Reflecting the unique nature of the Australian World Orchestra (AWO), its fifth birthday concert on 28 September in the Sydney Opera House could be reviewed from two different perspectives. Both are worthy of resounding praise.But first, a summary of what this orchestra is all about. It began with an idea developed by two Australian musicians, oboist Nick Deutsch and conductor Alexander Briger. They wanted to assemble Australian musicians who had won places in the finest orchestras around the world and put them together with the best players in Australian state orchestras to play occasional concerts in Australia – although its popularity has now created opportunities to play overseas. The first concert was in 2011and was so successful that it has created continuing sell-out demand, partly because it is one of the best orchestras in the world and partly because it plays so rarely. Moreover, each time it is heard it comprises a different set of players – giving it a mystical quality.
The orchestra booked the Sydney Opera House for two consecutive nights with a different conductor and program for each. Last night, under Alexander Briger, the AWO played Ravel’s Bolero, Tchaikovsky’s Symphony No 5 and a work commissioned for the concert, The Witching Hour – a concerto for eight double basses and orchestra by Australian composer Elena Kats-Chernin.
First, let’s look at this as a purely classical concert. Because the players are all top rated orchestral musicians (as distinct from soloists) they naturally form a perfect combination. The sound makes you feel as though you’ve just had the wax cleared from your ears. It is needle sharp in attack, grand in its ability to produce massive volume without harshness, and a clarity within instrumental sections that is hard to believe.
Initially, I questioned the wisdom of opening the concert with the hackneyed Ravel’s Bolero, but the performance totally won me over. Maestro Briger walked to the podium, the music began, but he didn’t conduct it. Rather he stood listening to the familiar, faint dialogue between kettle drum (placed in the geographical centre of the orchestra) and flute. It wasn’t until well past the halfway mark that he released his folded hands to direct his players. Bolero served a dual purpose. It methodically introduced these outstanding instrumentalists in ensemble groups or as soloists and, to me, was a metaphor for the birth and growth of the AWO project. I doubt Briger consciously intended it that way, but I’ll take credit for this interpretation.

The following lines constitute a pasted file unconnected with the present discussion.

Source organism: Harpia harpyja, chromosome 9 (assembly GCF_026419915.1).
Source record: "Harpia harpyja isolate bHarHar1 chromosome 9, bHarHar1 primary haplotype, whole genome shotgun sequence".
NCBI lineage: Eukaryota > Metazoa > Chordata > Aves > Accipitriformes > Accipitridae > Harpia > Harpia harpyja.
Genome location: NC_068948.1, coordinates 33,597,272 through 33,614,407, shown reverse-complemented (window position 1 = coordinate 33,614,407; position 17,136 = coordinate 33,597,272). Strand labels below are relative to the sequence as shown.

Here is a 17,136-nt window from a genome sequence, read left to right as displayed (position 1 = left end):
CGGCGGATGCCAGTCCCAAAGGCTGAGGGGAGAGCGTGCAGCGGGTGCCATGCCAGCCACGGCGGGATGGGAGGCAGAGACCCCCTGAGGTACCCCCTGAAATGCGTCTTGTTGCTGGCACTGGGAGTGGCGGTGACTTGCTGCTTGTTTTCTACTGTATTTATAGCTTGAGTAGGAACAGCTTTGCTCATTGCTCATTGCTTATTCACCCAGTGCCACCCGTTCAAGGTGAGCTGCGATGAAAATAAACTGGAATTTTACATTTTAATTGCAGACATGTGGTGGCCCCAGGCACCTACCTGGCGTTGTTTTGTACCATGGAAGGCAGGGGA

Bolero was followed by a work commissioned for the concert, The Witching Hour – a concerto for eight double basses and orchestra by Australian composer Elena Kats-Chernin. This was not only an Australian premier, but a first-time experience for musicians and audience alike. The eight double bass players migrated from the back of the orchestra to the front of the stage, placing the conductor behind them – which presented a challenge because they couldn’t see him. I guessed that Kats-Chernin had taken this into account with her four movement score, because there seemed to be no call for a coordinated hit from soloists and orchestra.
The work makes for accessible listening but still manages to create a unique sound palate. The eight double bases sometimes played in unison and sometimes in parts. The effect was almost physical as the giant notes vibrated audience backbones and sternums. This was music that was easy to love at first hearing, switching between percussion jousts, the distant tinkling of the celeste, rhythmic storms, floods of strings and the occasional descent into spooky darkness.
Alexander Briger told me that after its Australian premier, quite a number of prominent conductors, Sir Simon Rattle among them, want the score for a performance. I rate this piece an outstanding addition to Australian composition.
The final work was Tchaikovsky’s Symphony No 5 in E Minor, which gave the AWO an opportunity to show just what it could do with the variety of colours on offer. Like Bolero, Tchaikovsky’s fifth is a veteran of orchestral concerts, but played by the AWO (and let’s not discount Briger’s masterful conducting) it sounded almost like a new piece.
The other perspective I mentioned earlier is to review the night as entertainment. In addition to the three ‘serious’ pieces, the program included two short works played by a combination of some AWO members and talented musical kids from around NSW. Then, to add to the festive feel of the concert, certain audience members sitting in the boxes had been given streamers and throwing lessons so the musicians might feel like they were aboard a departing ship. And, unusually, the orchestra played an encore: Star Wars no less. Fun, yes, but being a grumpy old bugger I could have done without it. I got my best laugh towards the end of the Tchaikovsky when Briger paused the orchestra in a rest and some chump in the circle started clapping.